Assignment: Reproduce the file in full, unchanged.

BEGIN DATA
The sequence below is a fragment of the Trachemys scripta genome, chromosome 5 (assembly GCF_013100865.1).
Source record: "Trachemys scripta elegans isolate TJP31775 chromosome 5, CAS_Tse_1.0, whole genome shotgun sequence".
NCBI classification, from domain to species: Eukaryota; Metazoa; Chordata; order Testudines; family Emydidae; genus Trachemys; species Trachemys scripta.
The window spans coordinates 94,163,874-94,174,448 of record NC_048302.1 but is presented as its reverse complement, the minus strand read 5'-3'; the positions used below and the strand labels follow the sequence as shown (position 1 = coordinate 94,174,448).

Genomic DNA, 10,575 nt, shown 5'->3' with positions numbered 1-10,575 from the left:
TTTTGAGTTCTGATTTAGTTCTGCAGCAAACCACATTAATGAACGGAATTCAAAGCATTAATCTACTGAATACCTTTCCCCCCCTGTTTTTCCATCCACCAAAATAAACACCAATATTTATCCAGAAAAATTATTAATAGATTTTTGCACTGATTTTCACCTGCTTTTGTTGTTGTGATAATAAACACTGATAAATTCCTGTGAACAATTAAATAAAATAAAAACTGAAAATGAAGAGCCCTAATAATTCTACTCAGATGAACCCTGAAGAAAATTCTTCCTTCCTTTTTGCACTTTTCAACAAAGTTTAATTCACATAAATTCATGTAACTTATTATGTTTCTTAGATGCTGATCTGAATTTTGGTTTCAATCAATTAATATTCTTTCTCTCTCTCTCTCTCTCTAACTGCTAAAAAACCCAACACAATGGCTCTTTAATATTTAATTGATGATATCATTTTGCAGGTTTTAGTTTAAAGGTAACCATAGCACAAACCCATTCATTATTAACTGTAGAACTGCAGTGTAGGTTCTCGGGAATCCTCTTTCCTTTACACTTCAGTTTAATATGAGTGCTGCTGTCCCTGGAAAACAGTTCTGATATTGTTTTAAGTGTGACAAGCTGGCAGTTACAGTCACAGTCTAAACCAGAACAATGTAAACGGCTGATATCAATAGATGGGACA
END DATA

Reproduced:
The sequence below is a fragment of the Trachemys scripta genome, chromosome 5 (assembly GCF_013100865.1).
Source record: "Trachemys scripta elegans isolate TJP31775 chromosome 5, CAS_Tse_1.0, whole genome shotgun sequence".
NCBI classification, from domain to species: Eukaryota; Metazoa; Chordata; order Testudines; family Emydidae; genus Trachemys; species Trachemys scripta.
The window spans coordinates 94,163,874-94,174,448 of record NC_048302.1 but is presented as its reverse complement, the minus strand read 5'-3'; the positions used below and the strand labels follow the sequence as shown (position 1 = coordinate 94,174,448).

Genomic DNA, 10,575 nt, shown 5'->3' with positions numbered 1-10,575 from the left:
TTTTGAGTTCTGATTTAGTTCTGCAGCAAACCACATTAATGAACGGAATTCAAAGCATTAATCTACTGAATACCTTTCCCCCCCTGTTTTTCCATCCACCAAAATAAACACCAATATTTATCCAGAAAAATTATTAATAGATTTTTGCACTGATTTTCACCTGCTTTTGTTGTTGTGATAATAAACACTGATAAATTCCTGTGAACAATTAAATAAAATAAAAACTGAAAATGAAGAGCCCTAATAATTCTACTCAGATGAACCCTGAAGAAAATTCTTCCTTCCTTTTTGCACTTTTCAACAAAGTTTAATTCACATAAATTCATGTAACTTATTATGTTTCTTAGATGCTGATCTGAATTTTGGTTTCAATCAATTAATATTCTTTCTCTCTCTCTCTCTCTCTAACTGCTAAAAAACCCAACACAATGGCTCTTTAATATTTAATTGATGATATCATTTTGCAGGTTTTAGTTTAAAGGTAACCATAGCACAAACCCATTCATTATTAACTGTAGAACTGCAGTGTAGGTTCTCGGGAATCCTCTTTCCTTTACACTTCAGTTTAATATGAGTGCTGCTGTCCCTGGAAAACAGTTCTGATATTGTTTTAAGTGTGACAAGCTGGCAGTTACAGTCACAGTCTAAACCAGAACAATGTAAACGGCTGATATCAATAGATGGGACA